Why Go Small, Then Indie, Then Small

Once upon a time, I was traditionally published, or at least the way I understood the term. Actually, I signed with a tiny press in the outer fringes of the Baltimore area long on ambition and short on business acumen. Had I waited two more weeks, I'd have had an agent who could have sold Northcoast Shakedown to one of a couple of ready and willing New York houses. But I was impatient to the point of getting nasty when this was pointed out to me.

Over time, I landed not one but two agents. The first I dropped because I thought the small press deal had poisoned the well. I feel bad about that, because I think my first post-Kepler novel, Road Rules, would have been a good fit for him. The second took me on mainly as a favor to a friend with a bigger name and a lucrative list to sell. I dropped her after she went incommunicado.

At that point, I had burned out. I was sick of the whole agent thing.

So I released all the finished books on Kindle, then Createspace just as the indie pub revolution happened. I was not exactly a disciple of JA Konrath. For starters, I still buy paperbooks, which Konrath insisted would be a dead format in five years. That was in 2010. News flash, I now own a turntable, still like CDs, and no one has come up with a way to stream ebooks. In fact, no one wants them streamed. Ebook has become synonymous with "crap." Indie was great for a new business model. If you got in at the right time. Like the dotcom bubble, if you didn't time it right, do your covers and formatting right, or market well, you've got a mass of bytes out on Amazon taking up hard drive space somewhere in the cloud.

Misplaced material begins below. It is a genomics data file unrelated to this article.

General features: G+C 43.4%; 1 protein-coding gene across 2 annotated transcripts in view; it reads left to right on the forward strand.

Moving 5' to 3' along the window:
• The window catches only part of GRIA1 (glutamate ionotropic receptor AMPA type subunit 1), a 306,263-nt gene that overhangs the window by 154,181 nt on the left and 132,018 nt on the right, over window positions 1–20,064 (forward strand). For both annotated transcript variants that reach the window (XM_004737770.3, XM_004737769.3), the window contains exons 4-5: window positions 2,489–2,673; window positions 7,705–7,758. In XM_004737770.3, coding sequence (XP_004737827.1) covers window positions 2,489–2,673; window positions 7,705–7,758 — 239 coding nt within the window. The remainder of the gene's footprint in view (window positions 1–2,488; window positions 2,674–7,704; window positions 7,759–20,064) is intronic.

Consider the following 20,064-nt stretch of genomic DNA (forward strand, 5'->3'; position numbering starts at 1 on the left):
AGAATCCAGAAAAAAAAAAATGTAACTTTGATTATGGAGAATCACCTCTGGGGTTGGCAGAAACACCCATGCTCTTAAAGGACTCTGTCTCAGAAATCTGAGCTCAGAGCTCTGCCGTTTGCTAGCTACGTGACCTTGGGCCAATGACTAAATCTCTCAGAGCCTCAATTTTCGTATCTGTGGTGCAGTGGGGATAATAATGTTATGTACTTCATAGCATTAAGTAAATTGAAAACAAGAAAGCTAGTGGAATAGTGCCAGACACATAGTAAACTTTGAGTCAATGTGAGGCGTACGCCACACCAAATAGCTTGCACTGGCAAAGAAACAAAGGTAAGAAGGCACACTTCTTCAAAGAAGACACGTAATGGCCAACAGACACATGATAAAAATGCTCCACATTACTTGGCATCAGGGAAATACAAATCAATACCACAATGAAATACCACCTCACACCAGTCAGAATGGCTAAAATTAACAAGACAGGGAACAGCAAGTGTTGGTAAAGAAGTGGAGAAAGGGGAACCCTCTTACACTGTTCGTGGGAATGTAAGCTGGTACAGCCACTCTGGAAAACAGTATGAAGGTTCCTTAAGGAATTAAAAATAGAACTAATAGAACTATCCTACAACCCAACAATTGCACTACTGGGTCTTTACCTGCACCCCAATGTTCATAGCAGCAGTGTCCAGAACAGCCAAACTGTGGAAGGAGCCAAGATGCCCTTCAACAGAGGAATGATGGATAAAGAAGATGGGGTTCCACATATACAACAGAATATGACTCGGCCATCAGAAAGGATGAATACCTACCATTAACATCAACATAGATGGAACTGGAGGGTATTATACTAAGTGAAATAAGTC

So I switched to science fiction. I wanted to be Stan Lee and Gene Roddenberry, and the indie pub boom offered me a chance to do that on my own terms. Again, marketing, good covers, and good formatting. One out of three ain't enough.

Plus I found it hard to be both Jim Winter and TS Hottle at the same time. I'd lost the zeal for crime despite all my work on a novel Holland Bay. So I killed the brand.

After a while, I almost gave up completely. Then along came Clayborne Press, who offered me basically the same deal as my original publisher. So why did I go with them this time?

1.) Clayborn does the covers and formatting (which, in paperback, has gotten thorny since Amazon rolled Createspace into Kindle. Bad move, Amazon. Bad move.) 2.) Jonathan Clayborn told me the deal up front, without selling me on a pie-in-sky idea of pitching his list to Random House. 3.) My contract has an escape clause. I can yank a book with proper notice at anytime. It's not quite that simple, but it gives me options if newer work sells more lucratively elsewhere. And if that's the case, he makes more money until I start pulling work.

And frankly, he's making the Jim Winter books available again. I'm aiming higher with Holland Bay and the new Kepler novel, as well as any scifi I write after TS Hottle calls it a series with the Compact Universe. Having a backlist will simply be an income opportunity.

One that was fun to build.